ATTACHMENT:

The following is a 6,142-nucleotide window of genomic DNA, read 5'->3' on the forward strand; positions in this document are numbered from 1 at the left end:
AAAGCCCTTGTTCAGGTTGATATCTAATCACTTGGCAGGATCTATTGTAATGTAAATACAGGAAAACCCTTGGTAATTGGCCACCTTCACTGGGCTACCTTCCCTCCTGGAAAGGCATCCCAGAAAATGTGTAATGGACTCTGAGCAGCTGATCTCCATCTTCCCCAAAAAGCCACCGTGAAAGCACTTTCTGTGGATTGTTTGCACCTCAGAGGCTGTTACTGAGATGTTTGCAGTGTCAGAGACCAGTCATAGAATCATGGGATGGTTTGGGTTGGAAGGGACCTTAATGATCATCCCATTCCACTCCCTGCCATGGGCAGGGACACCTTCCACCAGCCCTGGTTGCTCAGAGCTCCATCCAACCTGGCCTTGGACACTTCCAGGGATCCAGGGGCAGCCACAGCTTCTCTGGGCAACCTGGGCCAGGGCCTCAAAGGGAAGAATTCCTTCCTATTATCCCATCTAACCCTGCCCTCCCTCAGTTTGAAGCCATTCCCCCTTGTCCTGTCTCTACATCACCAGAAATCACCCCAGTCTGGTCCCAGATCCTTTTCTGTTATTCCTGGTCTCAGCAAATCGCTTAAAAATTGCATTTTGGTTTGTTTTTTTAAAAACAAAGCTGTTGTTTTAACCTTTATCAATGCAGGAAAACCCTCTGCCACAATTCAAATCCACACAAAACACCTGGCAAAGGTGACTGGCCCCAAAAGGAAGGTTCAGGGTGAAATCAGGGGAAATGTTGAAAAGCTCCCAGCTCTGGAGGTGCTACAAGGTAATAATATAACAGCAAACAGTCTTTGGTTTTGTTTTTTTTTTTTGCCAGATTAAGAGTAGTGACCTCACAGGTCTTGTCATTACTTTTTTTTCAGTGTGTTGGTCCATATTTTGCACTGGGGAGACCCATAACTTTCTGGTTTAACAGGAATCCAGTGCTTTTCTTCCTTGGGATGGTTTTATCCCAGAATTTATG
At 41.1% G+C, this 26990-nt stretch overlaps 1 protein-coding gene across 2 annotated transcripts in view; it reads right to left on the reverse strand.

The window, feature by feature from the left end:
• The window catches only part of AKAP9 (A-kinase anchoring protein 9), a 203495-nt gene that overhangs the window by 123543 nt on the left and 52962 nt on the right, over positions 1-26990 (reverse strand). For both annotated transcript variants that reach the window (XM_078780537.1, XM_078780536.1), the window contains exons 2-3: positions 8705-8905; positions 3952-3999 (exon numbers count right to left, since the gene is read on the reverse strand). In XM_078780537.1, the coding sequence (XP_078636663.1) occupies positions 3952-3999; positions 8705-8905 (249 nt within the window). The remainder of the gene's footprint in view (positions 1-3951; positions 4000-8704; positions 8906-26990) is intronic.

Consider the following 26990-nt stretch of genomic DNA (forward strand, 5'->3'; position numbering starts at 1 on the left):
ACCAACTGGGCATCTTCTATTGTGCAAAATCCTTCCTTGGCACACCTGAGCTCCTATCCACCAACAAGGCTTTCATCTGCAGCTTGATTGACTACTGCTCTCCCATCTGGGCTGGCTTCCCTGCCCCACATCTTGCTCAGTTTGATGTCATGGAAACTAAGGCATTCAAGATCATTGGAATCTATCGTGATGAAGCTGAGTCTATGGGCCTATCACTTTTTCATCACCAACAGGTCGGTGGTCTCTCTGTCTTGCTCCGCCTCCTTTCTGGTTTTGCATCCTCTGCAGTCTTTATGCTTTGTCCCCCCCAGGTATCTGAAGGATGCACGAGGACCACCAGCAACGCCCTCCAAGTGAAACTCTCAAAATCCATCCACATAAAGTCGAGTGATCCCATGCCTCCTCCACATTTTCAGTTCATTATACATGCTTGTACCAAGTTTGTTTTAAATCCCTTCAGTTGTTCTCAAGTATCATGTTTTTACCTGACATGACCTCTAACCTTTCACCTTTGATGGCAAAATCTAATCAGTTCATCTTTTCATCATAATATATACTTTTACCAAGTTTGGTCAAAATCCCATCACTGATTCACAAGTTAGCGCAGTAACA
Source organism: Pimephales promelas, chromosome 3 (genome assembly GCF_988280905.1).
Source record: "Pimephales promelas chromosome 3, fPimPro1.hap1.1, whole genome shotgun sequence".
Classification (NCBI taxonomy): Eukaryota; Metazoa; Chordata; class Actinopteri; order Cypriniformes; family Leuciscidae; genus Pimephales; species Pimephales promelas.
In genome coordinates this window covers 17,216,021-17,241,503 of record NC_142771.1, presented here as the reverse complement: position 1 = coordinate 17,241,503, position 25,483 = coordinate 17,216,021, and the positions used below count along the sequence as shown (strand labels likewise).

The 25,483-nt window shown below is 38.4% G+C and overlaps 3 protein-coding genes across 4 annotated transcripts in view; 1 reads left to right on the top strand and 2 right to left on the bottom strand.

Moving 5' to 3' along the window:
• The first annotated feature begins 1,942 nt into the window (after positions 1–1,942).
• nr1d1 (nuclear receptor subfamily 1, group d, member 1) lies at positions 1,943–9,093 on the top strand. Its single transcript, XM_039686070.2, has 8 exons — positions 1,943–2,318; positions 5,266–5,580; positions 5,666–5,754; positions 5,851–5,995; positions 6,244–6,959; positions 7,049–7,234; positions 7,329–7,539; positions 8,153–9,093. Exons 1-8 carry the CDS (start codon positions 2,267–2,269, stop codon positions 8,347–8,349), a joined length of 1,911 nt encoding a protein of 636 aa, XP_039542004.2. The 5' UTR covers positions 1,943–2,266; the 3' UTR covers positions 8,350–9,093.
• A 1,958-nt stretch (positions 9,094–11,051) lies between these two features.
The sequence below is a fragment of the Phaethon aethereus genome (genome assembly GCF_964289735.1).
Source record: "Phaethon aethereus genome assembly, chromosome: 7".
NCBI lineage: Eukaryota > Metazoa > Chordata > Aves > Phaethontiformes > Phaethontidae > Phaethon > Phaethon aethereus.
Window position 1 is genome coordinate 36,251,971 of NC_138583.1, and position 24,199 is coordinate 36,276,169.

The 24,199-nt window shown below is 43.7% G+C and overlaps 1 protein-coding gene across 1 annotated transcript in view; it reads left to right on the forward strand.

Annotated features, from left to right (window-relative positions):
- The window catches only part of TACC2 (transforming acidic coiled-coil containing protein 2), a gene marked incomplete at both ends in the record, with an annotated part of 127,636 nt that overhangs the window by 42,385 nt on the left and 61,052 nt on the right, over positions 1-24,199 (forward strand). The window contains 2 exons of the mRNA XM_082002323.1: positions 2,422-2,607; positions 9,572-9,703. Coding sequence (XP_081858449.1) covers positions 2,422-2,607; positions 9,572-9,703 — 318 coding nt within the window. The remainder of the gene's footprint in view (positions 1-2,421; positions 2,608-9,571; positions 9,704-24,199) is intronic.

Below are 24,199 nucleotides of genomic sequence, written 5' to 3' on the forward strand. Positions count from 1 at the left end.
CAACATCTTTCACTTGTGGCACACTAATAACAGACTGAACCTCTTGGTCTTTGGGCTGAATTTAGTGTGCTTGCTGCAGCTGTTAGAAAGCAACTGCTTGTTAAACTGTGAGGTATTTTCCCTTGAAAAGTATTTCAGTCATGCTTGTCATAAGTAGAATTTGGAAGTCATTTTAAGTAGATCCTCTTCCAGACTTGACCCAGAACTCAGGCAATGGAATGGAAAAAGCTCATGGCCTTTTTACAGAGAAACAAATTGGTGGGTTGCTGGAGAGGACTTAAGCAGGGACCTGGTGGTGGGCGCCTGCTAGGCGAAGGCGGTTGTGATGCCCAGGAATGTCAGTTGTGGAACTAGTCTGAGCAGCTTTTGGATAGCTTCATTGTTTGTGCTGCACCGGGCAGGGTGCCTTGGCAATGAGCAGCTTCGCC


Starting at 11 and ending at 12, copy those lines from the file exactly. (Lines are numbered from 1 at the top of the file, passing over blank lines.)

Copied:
In genome coordinates this window covers 17,216,021-17,241,503 of record NC_142771.1, presented here as the reverse complement: position 1 = coordinate 17,241,503, position 25,483 = coordinate 17,216,021, and the positions used below count along the sequence as shown (strand labels likewise).

The 25,483-nt window shown below is 38.4% G+C and overlaps 3 protein-coding genes across 4 annotated transcripts in view; 1 reads left to right on the top strand and 2 right to left on the bottom strand.